jobs_photo (copy)

Unemployment rate in North Carolina on the rise in wake of the pandemic crisis.

North Carolina has surpassed the $2 billion mark in paid federal and state unemployment-insurance benefit payments, the N.C. Division of Employment Security reported Monday.

The breakdown is: $1.17 billion from the federal pandemic unemployment compensation package; $621.1 million in state benefits, and $322.8 million in the federal pandemic unemployment assistance package.

With the state’s Unemployment Insurance Trust Fund at close to $3.85 billion before the brunt of the COVID-19 pandemic began to be felt, 16.1% of that money had been used as of Monday morning.

The division listed 896,113 individuals as having filed a combined 1.2 million state and federal claims. DES said 537,641 claimants have received state and/or federal benefits, or 60% of all applicants.

Some individuals have been required to file a second claim — after being determined to be ineligible for initial state benefits — in order to qualify for federal benefits that often include extended state benefits.

About 18% of the 4.97 million North Carolinians considered in the state’s workforce as of mid-March have filed a state or federal unemployment claim.

There were 14,507 new claimants over the weekend. The daily filing peak was 34,706 on March 30.

The U.S. Bureau of Labor Statistics reported May 8 that the U.S. unemployment rate climbed from 4.4% in March to 14.7% in April. It’s the largest month-over-month increase since the bureau began compiling seasonally adjusted U.S. jobless reports in January 1948.

North Carolina faces its day of reckoning May 22 when its April jobless rate is released. Economists have projected a state jobless rate between 12% and 15%.

By comparison, the state jobless rate reached a 33-year peak of 10.9% in 2010 as the state and national economies began their slow recoveries from the Great Recession. The Triad peak was 11.5% in February 2009.

Michael Walden, an economics professor at N.C. State University, projects the N.C. April jobless rate to be similar to the U.S. rate or slightly higher.

“The next question is whether the April rate is the worst,” Walden said. “If the economy begins to open up, hopefully we’ll see some job creation in May.”

After a GOP supermajority in the legislature changed the state’s unemployment law in May 2013, $350 is the maximum amount beneficiaries can receive in jobless benefits, and 12 weeks is the maximum number of weeks they can collect.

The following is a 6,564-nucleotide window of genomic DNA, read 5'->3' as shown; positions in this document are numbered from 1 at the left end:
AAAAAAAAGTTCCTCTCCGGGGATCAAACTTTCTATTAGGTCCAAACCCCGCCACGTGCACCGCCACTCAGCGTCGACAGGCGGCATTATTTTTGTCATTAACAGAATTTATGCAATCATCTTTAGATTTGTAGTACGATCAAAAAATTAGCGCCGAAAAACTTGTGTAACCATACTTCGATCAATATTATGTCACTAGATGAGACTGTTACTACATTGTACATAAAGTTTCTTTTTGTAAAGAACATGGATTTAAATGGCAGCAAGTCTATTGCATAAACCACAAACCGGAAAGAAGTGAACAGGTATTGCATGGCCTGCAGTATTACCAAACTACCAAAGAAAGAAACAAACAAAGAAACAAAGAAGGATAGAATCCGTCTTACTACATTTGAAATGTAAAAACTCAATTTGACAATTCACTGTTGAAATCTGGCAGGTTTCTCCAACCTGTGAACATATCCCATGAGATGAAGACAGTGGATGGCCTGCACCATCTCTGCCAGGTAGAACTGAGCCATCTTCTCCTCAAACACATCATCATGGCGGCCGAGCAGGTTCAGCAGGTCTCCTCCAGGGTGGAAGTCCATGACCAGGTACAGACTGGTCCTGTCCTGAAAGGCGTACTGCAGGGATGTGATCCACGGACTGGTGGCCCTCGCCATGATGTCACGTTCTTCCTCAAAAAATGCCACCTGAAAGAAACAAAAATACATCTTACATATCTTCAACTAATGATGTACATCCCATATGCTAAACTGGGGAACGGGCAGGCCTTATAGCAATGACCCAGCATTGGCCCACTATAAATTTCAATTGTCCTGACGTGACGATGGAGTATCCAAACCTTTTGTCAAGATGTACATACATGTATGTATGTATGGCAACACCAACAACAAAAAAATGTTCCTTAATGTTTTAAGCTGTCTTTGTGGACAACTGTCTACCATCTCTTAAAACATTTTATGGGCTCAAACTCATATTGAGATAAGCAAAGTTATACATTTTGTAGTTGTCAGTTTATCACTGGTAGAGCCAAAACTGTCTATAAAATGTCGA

The General Assembly began Monday the traditional start of the 2020 session.

House Bill 1061, introduced May 6 by state Rep. William Richardson, D-Cumberland, would remove the sliding scale and restore North Carolina’s maximum number of benefit weeks to 26.

It also would raise the maximum weekly benefit to $425, still below the $530 a week in state UI benefits provided before the law was changed in 2013. The bill has been sent to the House Finance committee.

The bill also would put into law providing short-term UI benefit compensation for employees whose employers reduces their normal hours of work per week, such as in a furlough situation.

“With federal money going away, we need to look at whether we want to up the amount of insurance we want to provide for people,” Democratic Gov. Roy Cooper said May 4.

Senate leader Phil Berger, R-Rockingham, said May 4 he felt confident the Senate’s proposed increase in weekly UI payments to $400 would be considered once the legislative session resumes. The increase was included in the Senate’s relief package, but removed from the final version.

Because state unemployment benefits are on a sliding scale, the number of weeks can rise up to 20 weeks when the state unemployment rate is 9% or higher — which economists say it is highly likely to be exceeded by either the April or May jobless reports.

However, the sliding scale is activated only twice a year, on Jan. 1 and July 1 — both based on the average rate for first three months of a six-month cycle. That means January through March for the July 1 trigger, and July, August and September for the Jan. 1 trigger.

“We certainly want to assess where we stand with unemployment insurance trust fund over the next few weeks,” N.C. House Speaker Tim Moore, R-Cleveland, said May 4.

“I’m certainly open to consideration of all options.”

rcraver@wsjournal.com

336-727-7376

@rcraverWSJ

Load comments